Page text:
On the match itself, the paper pays quite a bizarre, back-handed compliment to Dundee's achievement:

Dundee Drab Only in Dress


"Of all the teams in the Scottish League Dundee probably are the most sombrely dressed. As they trooped on to Ibrox Stadium on Saturday in their dark blue shirts, white pants, and dark blue stockings with white tops, one thought of competence and solidity and even of conservatism of football method; if the uniform meant anything Rangers, in vertical light blue and white stripes, lighter blue, shimmering shorts, and vivid scarlet hose, looked the gay cavaliers of the game, the modern stylists of football.
 But dress does not make the footballer any more than it makes the man. Those who wear the drab Dundee shirts these days are worthy of being considered in the class of great Scottish clubs of the past; there is abundance of skill and the essential leavening of dour uncompromising will to win-just such a combination as raised Rangers and Celtic in the past to the peaks of success"

Eventually, from the fashion critique emerged a recognition from the Herald that this Dundee team was about to achieve great things. The match report is a joy to read but what is even better is to view the foggy highlights and witness the artistry for yourself...





"...Rangers really have no answer to this at all..."

Monday, 3 October 2011

One step backwards, two steps forwards

Pittodrie was the venue and Aberdeen, Dundee's great rivals of the era, the opposition of Dundee's first league defeat of the 1961-62 campaign. In many ways it was a disappointing performance not helped by an early first half penalty. In the programme notes for the Hearts game a week later, it was acknowledged that the poor performance of the attackers up front was chiefly to blame for the defeat. In many ways the result was a turning point for the Dark Blues and the changes made for the following week's 2-0 victory over Hearts set in motion the famous line up that would embark upon a formidable set of performances that would eventually bring the championship trophy back to Dens Park.
 It was noted in the Hearts programme that in the corresponding league fixture the previous season,  Gordon Smith played for the opposition. Smith was famously brought in by Shankly with a few other players to add experience to the squad to compliment the talented youths coming through the ranks at Dens. 
 Dundee then travelled to Third Lanark on the 30th September and came away with another victory to banish the Aberdeen performance to distant memory, and begin to make their championship credentials, and intent, known to the rest of the league.

Monday, 12 September 2011

Barcelona v AC Milan, Champions League Final, 1994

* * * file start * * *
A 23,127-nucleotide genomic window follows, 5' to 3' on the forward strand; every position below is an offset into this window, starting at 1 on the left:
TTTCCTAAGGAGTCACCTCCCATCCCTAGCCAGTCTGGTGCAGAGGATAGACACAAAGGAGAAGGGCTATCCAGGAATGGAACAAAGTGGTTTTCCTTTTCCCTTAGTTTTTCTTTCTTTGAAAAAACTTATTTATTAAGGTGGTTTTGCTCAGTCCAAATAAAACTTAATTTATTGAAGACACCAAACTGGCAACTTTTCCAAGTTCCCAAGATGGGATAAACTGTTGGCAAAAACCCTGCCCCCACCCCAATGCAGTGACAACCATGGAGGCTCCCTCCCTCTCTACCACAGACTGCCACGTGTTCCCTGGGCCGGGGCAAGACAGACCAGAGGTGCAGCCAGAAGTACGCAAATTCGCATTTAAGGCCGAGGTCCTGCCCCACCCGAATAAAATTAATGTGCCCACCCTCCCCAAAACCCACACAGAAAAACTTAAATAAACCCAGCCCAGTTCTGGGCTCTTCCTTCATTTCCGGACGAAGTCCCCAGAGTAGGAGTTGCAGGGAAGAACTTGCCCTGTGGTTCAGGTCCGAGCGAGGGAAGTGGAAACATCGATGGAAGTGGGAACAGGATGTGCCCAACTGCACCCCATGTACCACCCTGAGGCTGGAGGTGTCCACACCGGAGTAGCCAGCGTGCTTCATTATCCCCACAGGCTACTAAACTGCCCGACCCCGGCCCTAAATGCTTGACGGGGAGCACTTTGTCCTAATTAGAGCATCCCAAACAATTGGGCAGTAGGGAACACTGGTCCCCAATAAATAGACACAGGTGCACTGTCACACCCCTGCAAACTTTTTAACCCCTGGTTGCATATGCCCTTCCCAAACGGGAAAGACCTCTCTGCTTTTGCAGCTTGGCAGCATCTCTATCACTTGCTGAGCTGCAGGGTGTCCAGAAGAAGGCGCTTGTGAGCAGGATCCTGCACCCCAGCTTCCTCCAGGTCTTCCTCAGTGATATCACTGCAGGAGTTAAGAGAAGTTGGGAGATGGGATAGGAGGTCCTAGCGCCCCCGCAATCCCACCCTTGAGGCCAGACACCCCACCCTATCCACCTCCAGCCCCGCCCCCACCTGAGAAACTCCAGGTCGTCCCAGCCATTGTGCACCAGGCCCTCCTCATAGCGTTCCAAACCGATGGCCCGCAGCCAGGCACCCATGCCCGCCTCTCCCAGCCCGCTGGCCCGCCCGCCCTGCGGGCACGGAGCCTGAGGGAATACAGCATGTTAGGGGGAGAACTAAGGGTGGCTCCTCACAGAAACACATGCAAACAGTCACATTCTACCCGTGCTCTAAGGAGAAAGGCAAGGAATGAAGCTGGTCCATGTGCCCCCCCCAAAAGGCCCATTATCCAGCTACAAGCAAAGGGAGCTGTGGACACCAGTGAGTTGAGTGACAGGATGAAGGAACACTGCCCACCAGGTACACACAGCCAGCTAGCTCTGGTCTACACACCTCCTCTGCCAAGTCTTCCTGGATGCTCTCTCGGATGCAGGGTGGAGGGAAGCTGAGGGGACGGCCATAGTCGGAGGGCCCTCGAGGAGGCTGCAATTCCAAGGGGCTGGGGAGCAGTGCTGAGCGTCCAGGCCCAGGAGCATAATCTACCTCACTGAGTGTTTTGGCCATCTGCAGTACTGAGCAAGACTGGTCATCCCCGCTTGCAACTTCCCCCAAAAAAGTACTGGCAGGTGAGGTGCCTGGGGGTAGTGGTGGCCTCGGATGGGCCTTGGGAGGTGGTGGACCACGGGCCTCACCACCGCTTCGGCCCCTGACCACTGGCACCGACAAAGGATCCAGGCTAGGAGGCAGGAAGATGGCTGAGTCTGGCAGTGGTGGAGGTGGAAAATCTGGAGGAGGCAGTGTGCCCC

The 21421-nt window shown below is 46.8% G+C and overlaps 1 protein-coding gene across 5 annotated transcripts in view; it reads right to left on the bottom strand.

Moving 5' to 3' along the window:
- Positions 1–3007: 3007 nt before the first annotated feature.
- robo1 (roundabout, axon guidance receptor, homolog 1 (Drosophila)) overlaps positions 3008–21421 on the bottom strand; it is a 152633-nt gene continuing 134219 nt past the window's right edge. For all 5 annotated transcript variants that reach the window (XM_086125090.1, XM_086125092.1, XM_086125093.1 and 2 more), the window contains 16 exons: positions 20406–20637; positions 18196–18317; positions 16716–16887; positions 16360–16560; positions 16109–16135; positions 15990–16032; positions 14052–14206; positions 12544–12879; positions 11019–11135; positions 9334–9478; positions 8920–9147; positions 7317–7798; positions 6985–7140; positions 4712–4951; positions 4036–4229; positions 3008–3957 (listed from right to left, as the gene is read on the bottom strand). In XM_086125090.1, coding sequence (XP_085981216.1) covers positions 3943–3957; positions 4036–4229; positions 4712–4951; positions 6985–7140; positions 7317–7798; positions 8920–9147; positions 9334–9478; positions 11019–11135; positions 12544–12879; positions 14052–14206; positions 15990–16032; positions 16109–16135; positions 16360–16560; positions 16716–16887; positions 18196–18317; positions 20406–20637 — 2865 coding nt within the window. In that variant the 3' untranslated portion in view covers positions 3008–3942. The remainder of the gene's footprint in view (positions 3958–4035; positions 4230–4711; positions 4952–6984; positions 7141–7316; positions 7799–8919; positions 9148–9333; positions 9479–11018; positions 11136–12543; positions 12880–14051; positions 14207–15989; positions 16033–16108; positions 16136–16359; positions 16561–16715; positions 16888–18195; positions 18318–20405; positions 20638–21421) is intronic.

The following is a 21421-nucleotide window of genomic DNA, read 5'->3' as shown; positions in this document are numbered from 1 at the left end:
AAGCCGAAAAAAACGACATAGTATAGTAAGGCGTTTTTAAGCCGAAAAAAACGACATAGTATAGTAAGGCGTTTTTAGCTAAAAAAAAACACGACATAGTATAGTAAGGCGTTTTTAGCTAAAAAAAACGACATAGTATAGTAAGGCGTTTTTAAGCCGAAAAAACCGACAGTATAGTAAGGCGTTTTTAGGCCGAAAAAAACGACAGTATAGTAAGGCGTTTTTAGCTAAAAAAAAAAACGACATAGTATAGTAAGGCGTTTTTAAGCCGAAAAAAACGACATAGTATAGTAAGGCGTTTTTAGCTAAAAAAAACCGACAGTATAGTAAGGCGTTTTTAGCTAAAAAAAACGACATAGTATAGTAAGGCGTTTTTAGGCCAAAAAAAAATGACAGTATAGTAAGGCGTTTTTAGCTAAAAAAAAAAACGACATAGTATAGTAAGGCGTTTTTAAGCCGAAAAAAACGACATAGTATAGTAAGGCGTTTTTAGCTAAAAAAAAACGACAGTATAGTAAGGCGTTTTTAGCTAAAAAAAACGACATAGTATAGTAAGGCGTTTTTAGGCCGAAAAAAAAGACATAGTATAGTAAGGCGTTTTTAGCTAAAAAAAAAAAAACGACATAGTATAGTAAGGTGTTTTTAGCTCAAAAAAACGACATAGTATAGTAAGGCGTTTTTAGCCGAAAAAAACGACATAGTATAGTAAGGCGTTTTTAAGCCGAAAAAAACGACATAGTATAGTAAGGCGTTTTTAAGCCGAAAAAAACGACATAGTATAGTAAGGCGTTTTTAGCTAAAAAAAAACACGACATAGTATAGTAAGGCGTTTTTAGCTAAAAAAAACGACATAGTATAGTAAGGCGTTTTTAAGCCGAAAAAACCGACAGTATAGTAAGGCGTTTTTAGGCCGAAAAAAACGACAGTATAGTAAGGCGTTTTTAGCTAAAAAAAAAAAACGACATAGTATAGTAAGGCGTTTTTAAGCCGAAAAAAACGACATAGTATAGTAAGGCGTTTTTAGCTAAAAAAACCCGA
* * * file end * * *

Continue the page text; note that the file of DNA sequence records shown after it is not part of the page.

In May 1994, UEFA got a dream final for their flagship competition when Cruyff's "Dream Team" met Capello's AC Milan: Europe's most formidible club side of that and, just perhaps, any era. Barcelona were hoping to extend their domestic dominance- Barca won their fourth consecutive Liga title that year- into Europe. The club had only won the tournament two years before, and saw this final as a chance to take over Milan's crown as Europe's pre-eminent club side. 

Wembley Kings Mk 1- 1992 European Cup Winners
Milan, on the other hand, had lost the previous year's final to Marseille and hadn't won Europe's premier cup tournament since 1990; despite continued dominance in Italy. The sides boasted players such as Maldini, Guardiola, Romario, Stoichkov, Rossi, Boban, Desailly et al and the final was certainly memorable. However, what is remembered is how Milan squashed Cruyff's Dream Team and snuffed out any hint of the Catalans usurping Milan as European kings.
 Milan took full advantage of poor Barca defending and some luck for the second goal to trounce the Blaugrana 4-0. Milan's empire finally crumbled the following year by virtue of a 1-0 defeat to Ajax in the final, and the rise of Juventus as Italy's domestic power. Barca, on the other hand, never recovered and limped out in the quarter final of the following season's campaign to PSG. They did; however, manage to thrash Manchester United 4-0 en route to that stage; thus showing Alex Ferguson how far behind his team was behind Europe's elite. How history likes to repeat, it seems. At home, two trophyless seasons was enough to see even Cruyff get the sack. 
1994 Champions League FInal Venue
 Milan would bounce back sooner than Barca with a 2003 Champions League win which signalled the start of another, much shorter, period of European success; with three Champions League final appearances in five editions. Barcelona had to endure scraps in the form of a Ronaldo-inspired Cup Winners Cup victory in 1997 and a couple of Champions League semi final appearances. However, all this mattered not as they witnessed Real Madrid add three Champions League crowns to the six European Cups sitting in the Bernabeu Museum. Even Valencia managed two runners-up spots, beating Barca in the semis of the 1999-2000 tournament. Barcelona would have to wait until 2006 for their shot at another final, and they haven't looked back since...

Friday, 9 September 2011

Dundee 4-1 Dundee United, Sep 9th 1961

Cover of Derby Match Programme, 09-09-1961